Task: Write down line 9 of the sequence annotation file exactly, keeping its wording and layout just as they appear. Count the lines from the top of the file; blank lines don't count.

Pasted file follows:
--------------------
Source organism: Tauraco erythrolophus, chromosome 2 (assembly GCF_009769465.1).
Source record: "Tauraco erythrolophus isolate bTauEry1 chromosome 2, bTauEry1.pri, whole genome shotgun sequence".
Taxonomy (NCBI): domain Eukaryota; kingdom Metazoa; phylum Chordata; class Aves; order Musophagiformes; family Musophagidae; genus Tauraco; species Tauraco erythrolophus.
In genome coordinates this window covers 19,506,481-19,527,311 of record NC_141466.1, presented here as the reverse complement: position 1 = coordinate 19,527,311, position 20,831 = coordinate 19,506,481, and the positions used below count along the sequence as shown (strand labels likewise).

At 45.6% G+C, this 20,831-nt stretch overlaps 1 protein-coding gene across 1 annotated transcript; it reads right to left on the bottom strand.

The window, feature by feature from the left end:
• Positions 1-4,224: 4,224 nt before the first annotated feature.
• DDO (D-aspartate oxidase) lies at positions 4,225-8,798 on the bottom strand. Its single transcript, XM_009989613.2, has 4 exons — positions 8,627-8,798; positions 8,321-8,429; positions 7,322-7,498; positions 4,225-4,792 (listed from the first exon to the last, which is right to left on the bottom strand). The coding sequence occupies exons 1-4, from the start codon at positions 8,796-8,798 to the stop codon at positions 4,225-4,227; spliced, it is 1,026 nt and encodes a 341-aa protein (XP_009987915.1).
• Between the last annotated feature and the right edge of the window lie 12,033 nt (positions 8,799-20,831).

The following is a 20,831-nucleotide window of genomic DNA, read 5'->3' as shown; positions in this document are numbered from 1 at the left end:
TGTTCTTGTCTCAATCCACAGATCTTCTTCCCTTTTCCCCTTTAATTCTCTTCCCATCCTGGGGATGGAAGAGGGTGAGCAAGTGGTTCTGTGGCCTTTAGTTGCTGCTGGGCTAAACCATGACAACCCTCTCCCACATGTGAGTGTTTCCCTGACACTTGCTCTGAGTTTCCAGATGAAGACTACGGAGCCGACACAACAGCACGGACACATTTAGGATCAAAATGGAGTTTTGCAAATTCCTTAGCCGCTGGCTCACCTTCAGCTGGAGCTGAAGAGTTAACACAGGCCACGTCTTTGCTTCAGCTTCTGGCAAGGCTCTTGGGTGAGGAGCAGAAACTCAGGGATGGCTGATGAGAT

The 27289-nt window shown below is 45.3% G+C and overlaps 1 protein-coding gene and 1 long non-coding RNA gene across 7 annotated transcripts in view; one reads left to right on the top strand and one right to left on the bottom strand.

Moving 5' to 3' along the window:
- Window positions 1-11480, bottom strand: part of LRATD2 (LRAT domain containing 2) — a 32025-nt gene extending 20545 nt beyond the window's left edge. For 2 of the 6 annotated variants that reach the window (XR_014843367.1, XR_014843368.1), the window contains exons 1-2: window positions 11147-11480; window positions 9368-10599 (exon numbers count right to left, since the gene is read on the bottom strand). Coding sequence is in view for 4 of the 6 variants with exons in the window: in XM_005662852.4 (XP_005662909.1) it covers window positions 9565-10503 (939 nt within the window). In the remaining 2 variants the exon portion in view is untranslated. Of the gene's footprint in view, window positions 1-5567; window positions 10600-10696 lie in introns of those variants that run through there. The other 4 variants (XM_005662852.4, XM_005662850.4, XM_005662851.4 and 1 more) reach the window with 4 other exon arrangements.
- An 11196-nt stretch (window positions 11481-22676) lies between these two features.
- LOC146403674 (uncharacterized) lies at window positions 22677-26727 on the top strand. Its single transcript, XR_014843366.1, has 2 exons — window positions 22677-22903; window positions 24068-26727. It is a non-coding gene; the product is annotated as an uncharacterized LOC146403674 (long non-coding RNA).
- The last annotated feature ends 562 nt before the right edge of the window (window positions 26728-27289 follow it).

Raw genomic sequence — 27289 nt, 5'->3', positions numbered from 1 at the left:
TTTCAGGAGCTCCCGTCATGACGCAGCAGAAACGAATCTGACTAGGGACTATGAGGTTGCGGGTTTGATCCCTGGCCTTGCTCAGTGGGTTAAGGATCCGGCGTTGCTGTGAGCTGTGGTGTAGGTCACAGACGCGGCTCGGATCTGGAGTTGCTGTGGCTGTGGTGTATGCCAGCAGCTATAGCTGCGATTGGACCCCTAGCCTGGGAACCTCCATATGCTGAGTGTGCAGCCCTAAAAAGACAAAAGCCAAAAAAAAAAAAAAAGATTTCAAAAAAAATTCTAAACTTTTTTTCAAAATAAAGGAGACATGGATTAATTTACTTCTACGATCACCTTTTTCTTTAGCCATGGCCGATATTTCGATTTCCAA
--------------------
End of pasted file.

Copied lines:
• Between the last annotated feature and the right edge of the window lie 12,033 nt (positions 8,799-20,831).